On the other hand, Don Wilson, at the time Chairman of the Department of Vertebrate Zoology and Curator of the Division of Mammals at the National Museum of Natural History of the Smithsonian Institution, generously volunteered his time and effort to help the project, and this continued throughout the series in many different facets. For example, Don’s help was especially useful for finding and contacting the specialists to author the chapters, as well as for providing a strong taxonomic base with his book Wilson & Reeder (2005), Mammal Species of the World. A Taxonomic and Geographic Reference (3rd ed).
We are very grateful to both Russ and Don, and to the other Chief Editors and external supporters who made the project possible.

2. Volume 1 was Carnivores, a very charismatic order of mammals; when this was published in 2009, did you already know how many volumes the series would contain, and in what order they would be published?

ALBERT: We proposed Carnivores as an exploratory volume to study the viability of the project as we felt that it could be one of the volumes with the greatest interest for the readers.
When the first volume was published and once it was proven that the series was viable, we agreed shortly after with the Chief Editors, Don Wilson and Russ Mittermeier, on the total number of volumes in the series—eight—and their order. In the first preparatory meetings it was quickly decided not to follow a strictly phylogenetic sequence, and so, for instance, walruses, seals, and sea lions were treated along with the rest of sea mammals and not in the Carnivores volume.
The most important departure from the original plan was the need to split rodents into two volumes: Volume 6 and Volumes 7, in order to maintain the level of detail that had characterised the previous volumes. This decision was made after direct consultation with HMW subscribers (of 1840 respondents, 92% favoured two volumes). So, the series was extended from eight to nine volumes.

3. Could you provide a rough idea about how much hard work goes into publishing a single volume in the series?
ALBERT: The work is immense and summary numbers for the series are impressive (c.8000 pages, 443 colour plates, 5300 photos, 6400 range maps, 10,000s of references), as is the number of the people involved: 312 authors of texts, 10 artists, and more than a thousand photographers from all over the World.
The editing process for a single volume lasts between one-and-half and two years, it begins with the commission of the different families to the authors of texts and the plates to the artists. The in-house editing phase has lasted about a year in the last volumes. The first three volumes appeared with a cadence of two years, but from HMW4 on we have managed to publish a volume per year without fail.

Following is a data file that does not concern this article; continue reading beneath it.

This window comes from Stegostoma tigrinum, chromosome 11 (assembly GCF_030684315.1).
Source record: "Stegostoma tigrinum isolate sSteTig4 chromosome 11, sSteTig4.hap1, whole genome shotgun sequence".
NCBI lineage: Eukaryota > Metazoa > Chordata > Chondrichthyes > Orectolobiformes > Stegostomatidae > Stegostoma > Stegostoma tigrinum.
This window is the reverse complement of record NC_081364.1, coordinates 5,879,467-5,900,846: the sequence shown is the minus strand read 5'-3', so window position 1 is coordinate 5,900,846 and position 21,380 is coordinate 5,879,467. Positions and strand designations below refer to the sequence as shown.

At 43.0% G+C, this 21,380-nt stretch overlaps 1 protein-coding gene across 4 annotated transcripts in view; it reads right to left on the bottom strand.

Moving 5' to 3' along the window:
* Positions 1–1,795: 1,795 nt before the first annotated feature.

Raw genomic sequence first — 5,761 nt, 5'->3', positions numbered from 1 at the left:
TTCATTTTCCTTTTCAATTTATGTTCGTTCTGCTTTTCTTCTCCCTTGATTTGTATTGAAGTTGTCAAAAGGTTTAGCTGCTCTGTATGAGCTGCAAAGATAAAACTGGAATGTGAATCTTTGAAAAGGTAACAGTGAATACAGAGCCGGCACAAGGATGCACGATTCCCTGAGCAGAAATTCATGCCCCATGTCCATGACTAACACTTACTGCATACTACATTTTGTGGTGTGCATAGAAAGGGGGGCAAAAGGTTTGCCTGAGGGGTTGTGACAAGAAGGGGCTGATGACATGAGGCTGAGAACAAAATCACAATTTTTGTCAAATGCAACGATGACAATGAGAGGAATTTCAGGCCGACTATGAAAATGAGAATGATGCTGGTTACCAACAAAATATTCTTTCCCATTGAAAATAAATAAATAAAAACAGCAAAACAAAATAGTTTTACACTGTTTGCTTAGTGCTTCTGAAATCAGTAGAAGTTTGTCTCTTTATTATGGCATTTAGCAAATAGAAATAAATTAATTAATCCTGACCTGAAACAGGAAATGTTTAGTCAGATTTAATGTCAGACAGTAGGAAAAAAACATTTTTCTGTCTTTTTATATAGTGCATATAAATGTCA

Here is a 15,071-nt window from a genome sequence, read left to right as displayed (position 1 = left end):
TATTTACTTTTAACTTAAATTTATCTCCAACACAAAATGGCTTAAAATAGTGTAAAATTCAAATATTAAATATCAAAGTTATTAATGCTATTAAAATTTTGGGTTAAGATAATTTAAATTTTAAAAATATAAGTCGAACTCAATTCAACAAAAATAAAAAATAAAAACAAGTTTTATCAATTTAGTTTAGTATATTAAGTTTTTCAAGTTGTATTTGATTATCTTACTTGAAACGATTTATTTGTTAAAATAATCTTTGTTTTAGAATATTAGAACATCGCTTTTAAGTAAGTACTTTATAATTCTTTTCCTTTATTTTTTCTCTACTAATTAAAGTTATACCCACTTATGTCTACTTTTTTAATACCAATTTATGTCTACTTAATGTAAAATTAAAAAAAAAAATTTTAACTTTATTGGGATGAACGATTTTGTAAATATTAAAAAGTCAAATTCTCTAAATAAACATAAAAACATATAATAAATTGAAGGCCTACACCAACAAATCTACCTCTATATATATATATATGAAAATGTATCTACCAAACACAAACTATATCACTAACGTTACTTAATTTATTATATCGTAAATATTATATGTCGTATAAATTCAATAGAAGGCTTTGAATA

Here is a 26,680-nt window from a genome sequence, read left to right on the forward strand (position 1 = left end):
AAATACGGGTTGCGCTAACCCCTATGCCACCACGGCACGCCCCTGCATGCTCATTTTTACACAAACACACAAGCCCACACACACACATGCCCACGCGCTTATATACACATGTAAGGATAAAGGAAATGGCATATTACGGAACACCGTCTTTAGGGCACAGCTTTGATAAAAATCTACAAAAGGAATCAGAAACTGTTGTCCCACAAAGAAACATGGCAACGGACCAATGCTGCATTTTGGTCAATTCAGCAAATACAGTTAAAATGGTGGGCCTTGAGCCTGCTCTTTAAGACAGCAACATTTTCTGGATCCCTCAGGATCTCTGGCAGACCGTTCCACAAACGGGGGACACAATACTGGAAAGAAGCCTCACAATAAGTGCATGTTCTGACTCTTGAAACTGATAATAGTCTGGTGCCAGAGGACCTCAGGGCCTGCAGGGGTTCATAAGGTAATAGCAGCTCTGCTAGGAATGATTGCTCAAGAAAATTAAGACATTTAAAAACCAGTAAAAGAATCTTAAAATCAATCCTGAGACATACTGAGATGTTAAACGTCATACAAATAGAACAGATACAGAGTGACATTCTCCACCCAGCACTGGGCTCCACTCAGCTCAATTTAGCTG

4. Is there a certain family or order of mammals you are particularly fascinated by?
ALBERT: It is difficult to choose, but maybe Carnivores, Hoofed Mammals, or Primates. Also Marsupials as they are really exotic and give us a very clear idea of the big conservation threats that face island species or species with reduced ranges. Looking at the distribution maps you become very aware of the high number of species with tiny distributions and those that only survive thanks to strict conservation measures.

5. What challenges did you face along the road to completion of this series?
ALBERT: During the 11 years of editing the HMW series (2009–2019) and with so many people involved, we have faced all kinds of difficulties with authors, artists, and editors (illnesses, accidents… and even Brexit at the end!). Especially complicated has been the instability in the taxonomy with habitual last-minute changes in the final stages of the editing process (e.g. new species described, rearrangements in the sequence of the species due to improvements in the knowledge of phylogenies, etc), which have forced us to completely redo already laid-out families many times. Despite such challenges, I want to highlight the impressive enthusiasm and dedication which all the participants have shown for this project.
It is very rewarding to see the commitment and effort that many experts have put into the project, having themselves seen in the HMW series an important achievement in their field of work. The selfless collaboration that we have received from a multitude of specialists not directly involved in the project has helped us in many ways, like providing material to allow the artists to draw rare species.

6. What do you hope will be the legacy of the Handbook of the Birds of the World and the Handbook of the Mammals of the World series?
JOSEP: Since we finished the HBW series some years ago (2013), we now have a better perspective on what this legacy may be. We have some indications that show that HBW, which covered all the birds of the world for the first time ever, represents a “before and after” in knowledge and interest in birds. It is true that before HBW there was a good deal of interest in birds in parts of the world like Europe, North America, Australia or South Africa, but in many other parts of the world, including in Tropical Regions with the richest biodiversity, there was a clear lack of even the most basic information. So we think the existence of the series has helped a bit to balance this situation, and has been an influence so that now many more people are interested not only in birds of their own country, region or local patch, but also at the global level, which we are convinced is good, eventually, for conservation.